Tuesday, June 2, 2015

Tri Talk Tuesday - Transitions

Today I'm linking back up with Courtney at The Tri Girl Chronicles, Phaedra at Blisters and Black Toenails and Cynthia at You Signed Up For What?!for Tri Talk Tuesday. This month's topic? The transition!

Transition can be like a black hole for me. If you don't have a game plan going in, you can lose a lot of time. Now maybe over an iron distance race a few extra minutes on your transition don't really matter, but they definitely do on a sprint! So how do you nail your transitions?

Like the rest of your race you should have a strategy for your transition. Don't just lay everything out willy-nilly and waltz through T1. One of the best pieces of advice I've taken from Don Fink's "Be Iron Fit" (which you really should read) is the Top Down/Bottom Up method. When you go through transition take everything off from the top down, then put everything on from the bottom up. I literally say it outlaid in transition as I'm rushing.

T1: Goggles off, Cap Off, wet suit off (if no stripper), bike shoes on, nutrition in belt/pockets, sunglasses on, helmet on --> GO!
T2: Helmet off, shoes off, socks on, shoes on, race belt on, visor on --> GO!

You should also have a good checklist of what you need for the transition area. I lay mine out before the race in our spare bedroom. I have a list for 1) Before the race 2)  Race Nutrition/Hydration 3)Swim 4) Bike 5) Run 6) Post Race. The night before I lay it all out by category, then carefully pack it in my Transition bag.
From before Tri Fest
On race day, I tend to lay out my transition area with bike in the front and the run in the back. Extra nutrition and sunscreen go in the middle. I've also done it with the bike on the left and the run on the right, since my transition area was a little cramped once. It really just depends on your own mojo.

Whatever your strategy, come up with set it up, stick to it and...

Transitions, like running, swimming, and biking, are an event in the race and should be practiced just like the other three disciplines. My training plan has several workouts that require a transition-type setting. The practice of going from one discipline to another isn't just good for your body -  it's good for your brain. Put yourself through the rigors of a transition well in advance of race day. How do you practice for transitions? Early and often!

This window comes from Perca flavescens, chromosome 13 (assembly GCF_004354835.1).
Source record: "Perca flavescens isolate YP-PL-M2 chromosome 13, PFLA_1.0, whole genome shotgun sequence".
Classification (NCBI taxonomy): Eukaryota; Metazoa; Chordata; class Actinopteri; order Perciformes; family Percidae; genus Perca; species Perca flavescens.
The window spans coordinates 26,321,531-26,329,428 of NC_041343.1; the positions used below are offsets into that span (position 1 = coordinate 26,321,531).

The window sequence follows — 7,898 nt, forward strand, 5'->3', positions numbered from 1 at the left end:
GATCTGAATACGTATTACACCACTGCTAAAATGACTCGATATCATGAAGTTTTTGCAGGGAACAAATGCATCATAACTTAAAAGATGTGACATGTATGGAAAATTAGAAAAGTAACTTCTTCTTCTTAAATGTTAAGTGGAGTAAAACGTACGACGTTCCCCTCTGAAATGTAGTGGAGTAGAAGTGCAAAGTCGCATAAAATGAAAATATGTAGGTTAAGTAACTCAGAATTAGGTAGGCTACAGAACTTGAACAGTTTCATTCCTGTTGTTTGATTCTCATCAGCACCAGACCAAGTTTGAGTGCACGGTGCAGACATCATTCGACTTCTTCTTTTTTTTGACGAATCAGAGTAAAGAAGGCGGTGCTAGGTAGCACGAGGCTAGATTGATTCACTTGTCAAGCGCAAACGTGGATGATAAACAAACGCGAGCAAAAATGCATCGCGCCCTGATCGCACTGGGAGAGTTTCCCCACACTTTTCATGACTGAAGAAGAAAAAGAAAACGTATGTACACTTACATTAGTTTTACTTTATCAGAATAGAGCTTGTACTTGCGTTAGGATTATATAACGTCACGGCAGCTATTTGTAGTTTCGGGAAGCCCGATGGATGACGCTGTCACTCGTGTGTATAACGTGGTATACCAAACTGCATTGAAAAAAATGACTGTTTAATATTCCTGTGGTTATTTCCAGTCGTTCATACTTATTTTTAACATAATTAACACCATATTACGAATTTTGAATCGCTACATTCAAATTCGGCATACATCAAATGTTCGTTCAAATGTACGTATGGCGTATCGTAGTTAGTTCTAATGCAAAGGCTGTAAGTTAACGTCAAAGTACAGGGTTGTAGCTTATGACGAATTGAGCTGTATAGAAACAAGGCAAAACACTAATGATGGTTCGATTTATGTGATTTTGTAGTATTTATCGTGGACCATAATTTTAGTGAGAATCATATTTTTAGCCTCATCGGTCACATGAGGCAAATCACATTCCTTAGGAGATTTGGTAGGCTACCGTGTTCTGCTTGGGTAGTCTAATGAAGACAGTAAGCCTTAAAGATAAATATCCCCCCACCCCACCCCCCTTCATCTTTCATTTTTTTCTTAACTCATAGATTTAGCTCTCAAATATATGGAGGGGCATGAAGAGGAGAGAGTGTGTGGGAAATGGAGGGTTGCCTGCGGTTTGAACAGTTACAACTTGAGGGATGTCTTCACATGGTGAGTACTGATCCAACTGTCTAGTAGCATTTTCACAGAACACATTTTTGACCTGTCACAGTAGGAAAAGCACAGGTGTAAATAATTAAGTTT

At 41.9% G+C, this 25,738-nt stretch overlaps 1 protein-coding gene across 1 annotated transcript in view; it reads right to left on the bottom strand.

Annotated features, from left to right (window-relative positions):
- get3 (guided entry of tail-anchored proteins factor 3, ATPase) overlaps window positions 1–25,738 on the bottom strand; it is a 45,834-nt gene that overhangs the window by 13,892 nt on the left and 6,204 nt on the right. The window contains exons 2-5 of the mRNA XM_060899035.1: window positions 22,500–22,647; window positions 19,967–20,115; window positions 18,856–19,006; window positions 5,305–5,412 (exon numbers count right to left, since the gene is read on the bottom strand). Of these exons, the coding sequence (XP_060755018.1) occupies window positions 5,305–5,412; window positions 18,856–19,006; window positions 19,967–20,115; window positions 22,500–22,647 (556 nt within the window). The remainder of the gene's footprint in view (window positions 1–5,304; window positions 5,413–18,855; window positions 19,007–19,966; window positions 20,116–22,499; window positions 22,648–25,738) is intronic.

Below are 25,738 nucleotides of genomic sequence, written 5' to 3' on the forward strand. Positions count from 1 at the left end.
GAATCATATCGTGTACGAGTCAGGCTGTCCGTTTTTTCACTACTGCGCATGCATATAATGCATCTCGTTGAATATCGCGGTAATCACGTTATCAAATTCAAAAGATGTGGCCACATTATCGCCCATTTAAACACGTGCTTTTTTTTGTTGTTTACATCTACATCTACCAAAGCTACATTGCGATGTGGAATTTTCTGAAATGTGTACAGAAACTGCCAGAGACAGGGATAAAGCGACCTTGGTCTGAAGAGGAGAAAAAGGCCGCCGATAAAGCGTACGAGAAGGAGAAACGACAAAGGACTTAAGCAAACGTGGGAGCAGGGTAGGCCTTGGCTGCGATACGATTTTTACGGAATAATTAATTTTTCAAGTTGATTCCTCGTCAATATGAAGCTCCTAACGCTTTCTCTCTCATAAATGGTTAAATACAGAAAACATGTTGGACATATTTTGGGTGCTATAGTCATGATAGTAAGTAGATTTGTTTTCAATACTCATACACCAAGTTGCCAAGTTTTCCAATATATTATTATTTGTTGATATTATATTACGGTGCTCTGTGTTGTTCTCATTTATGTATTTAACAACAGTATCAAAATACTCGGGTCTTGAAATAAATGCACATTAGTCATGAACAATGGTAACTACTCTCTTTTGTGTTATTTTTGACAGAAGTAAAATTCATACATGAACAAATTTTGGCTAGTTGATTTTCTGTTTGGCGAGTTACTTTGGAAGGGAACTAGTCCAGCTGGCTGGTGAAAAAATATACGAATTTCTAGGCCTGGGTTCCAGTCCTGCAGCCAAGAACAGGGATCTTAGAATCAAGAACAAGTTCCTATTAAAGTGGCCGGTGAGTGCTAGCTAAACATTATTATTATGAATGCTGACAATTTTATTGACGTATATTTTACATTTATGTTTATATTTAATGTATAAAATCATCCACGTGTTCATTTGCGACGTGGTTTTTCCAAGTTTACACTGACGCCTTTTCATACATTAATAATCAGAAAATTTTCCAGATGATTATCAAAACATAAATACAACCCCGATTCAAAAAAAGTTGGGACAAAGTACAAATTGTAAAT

I'm of the opinion that I'd rather do something once slowly than several times quickly. For me, If i take the time to breathe and focus in transition then I may lose a few seconds, but I gain a lot in confidence. For instance, in Shelbyville this spring I threw my socks on over wet feet with the sole goal of getting on the bike as fast as possible. No Bueno. I had to fiddle with them in T2, I had to stop on the run several times and fiddle with them. During Tri Fest I decided to lose some time and actually sit down and take the time to put my socks on. Loads better. I'm also picky about my hair. I hate my hair bouncing around crazy. I hate flyaway in my face. So I take a few extra minutes to fix my braids/bun/ponytail but spend the bike/run happier.

Whatever your set up for the transition, if you plan, practice, and have patience with it it will enhance your overall race experience.

I am really enjoying the link ups and reading all of your blogs! Thanks for your comments last month - it is so nice to know people are actually reading :)

Happy Tri-ing!

Transitions: Love 'em or hate 'em? Any tricks you can share?


  1. I like the Top Down, Bottom Up method! That's the first I've ever heard of that but it totally makes sense! I'm like you with the whole hair in my face thing. I have jaw length curly hair so I wear it back in a hair band. It's not long enough for a pony tail so the hairband at least keeps it out of my face.

  2. I go sockless for Sprint and Olympic distance. I bodyglide my running shoes and haven't had a problem (other than really stinky shoes). I don't know that it saves significant time, but it works for me.

  3. I also, more or less, follow the top down bottom up rule. It makes it so easy to make sure you remembered everything when you work in a specific order like that.